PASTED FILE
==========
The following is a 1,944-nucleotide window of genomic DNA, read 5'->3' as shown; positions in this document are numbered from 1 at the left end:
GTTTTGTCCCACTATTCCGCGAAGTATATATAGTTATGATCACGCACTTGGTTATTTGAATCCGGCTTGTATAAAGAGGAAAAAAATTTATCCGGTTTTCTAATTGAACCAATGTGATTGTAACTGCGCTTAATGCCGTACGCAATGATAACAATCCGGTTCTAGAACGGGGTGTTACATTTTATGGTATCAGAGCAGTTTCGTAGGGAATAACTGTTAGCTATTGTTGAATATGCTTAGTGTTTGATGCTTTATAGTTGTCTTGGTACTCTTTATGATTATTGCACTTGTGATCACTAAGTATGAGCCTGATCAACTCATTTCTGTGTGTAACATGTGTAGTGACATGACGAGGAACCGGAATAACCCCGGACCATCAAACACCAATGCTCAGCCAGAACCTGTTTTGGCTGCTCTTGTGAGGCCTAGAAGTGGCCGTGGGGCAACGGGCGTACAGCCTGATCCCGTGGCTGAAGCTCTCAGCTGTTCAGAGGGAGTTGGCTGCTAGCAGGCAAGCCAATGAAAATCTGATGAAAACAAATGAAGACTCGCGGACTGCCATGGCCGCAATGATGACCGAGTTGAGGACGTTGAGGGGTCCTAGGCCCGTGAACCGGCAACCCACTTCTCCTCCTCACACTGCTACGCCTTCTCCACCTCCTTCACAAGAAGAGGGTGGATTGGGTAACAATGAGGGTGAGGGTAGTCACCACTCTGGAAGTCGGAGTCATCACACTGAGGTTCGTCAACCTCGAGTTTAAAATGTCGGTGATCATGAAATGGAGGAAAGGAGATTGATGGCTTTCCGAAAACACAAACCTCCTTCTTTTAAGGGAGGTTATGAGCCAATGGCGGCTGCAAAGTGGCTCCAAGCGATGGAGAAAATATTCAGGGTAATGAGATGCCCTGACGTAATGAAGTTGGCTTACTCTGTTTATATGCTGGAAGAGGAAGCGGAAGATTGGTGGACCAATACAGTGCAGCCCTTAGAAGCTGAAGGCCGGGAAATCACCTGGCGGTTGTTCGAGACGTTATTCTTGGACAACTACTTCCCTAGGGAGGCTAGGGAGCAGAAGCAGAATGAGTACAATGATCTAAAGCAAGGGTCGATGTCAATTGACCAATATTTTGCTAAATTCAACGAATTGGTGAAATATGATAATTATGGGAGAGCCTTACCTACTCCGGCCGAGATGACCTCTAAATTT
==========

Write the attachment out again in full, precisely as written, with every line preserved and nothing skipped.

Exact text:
The following is a 1,944-nucleotide window of genomic DNA, read 5'->3' as shown; positions in this document are numbered from 1 at the left end:
GTTTTGTCCCACTATTCCGCGAAGTATATATAGTTATGATCACGCACTTGGTTATTTGAATCCGGCTTGTATAAAGAGGAAAAAAATTTATCCGGTTTTCTAATTGAACCAATGTGATTGTAACTGCGCTTAATGCCGTACGCAATGATAACAATCCGGTTCTAGAACGGGGTGTTACATTTTATGGTATCAGAGCAGTTTCGTAGGGAATAACTGTTAGCTATTGTTGAATATGCTTAGTGTTTGATGCTTTATAGTTGTCTTGGTACTCTTTATGATTATTGCACTTGTGATCACTAAGTATGAGCCTGATCAACTCATTTCTGTGTGTAACATGTGTAGTGACATGACGAGGAACCGGAATAACCCCGGACCATCAAACACCAATGCTCAGCCAGAACCTGTTTTGGCTGCTCTTGTGAGGCCTAGAAGTGGCCGTGGGGCAACGGGCGTACAGCCTGATCCCGTGGCTGAAGCTCTCAGCTGTTCAGAGGGAGTTGGCTGCTAGCAGGCAAGCCAATGAAAATCTGATGAAAACAAATGAAGACTCGCGGACTGCCATGGCCGCAATGATGACCGAGTTGAGGACGTTGAGGGGTCCTAGGCCCGTGAACCGGCAACCCACTTCTCCTCCTCACACTGCTACGCCTTCTCCACCTCCTTCACAAGAAGAGGGTGGATTGGGTAACAATGAGGGTGAGGGTAGTCACCACTCTGGAAGTCGGAGTCATCACACTGAGGTTCGTCAACCTCGAGTTTAAAATGTCGGTGATCATGAAATGGAGGAAAGGAGATTGATGGCTTTCCGAAAACACAAACCTCCTTCTTTTAAGGGAGGTTATGAGCCAATGGCGGCTGCAAAGTGGCTCCAAGCGATGGAGAAAATATTCAGGGTAATGAGATGCCCTGACGTAATGAAGTTGGCTTACTCTGTTTATATGCTGGAAGAGGAAGCGGAAGATTGGTGGACCAATACAGTGCAGCCCTTAGAAGCTGAAGGCCGGGAAATCACCTGGCGGTTGTTCGAGACGTTATTCTTGGACAACTACTTCCCTAGGGAGGCTAGGGAGCAGAAGCAGAATGAGTACAATGATCTAAAGCAAGGGTCGATGTCAATTGACCAATATTTTGCTAAATTCAACGAATTGGTGAAATATGATAATTATGGGAGAGCCTTACCTACTCCGGCCGAGATGACCTCTAAATTT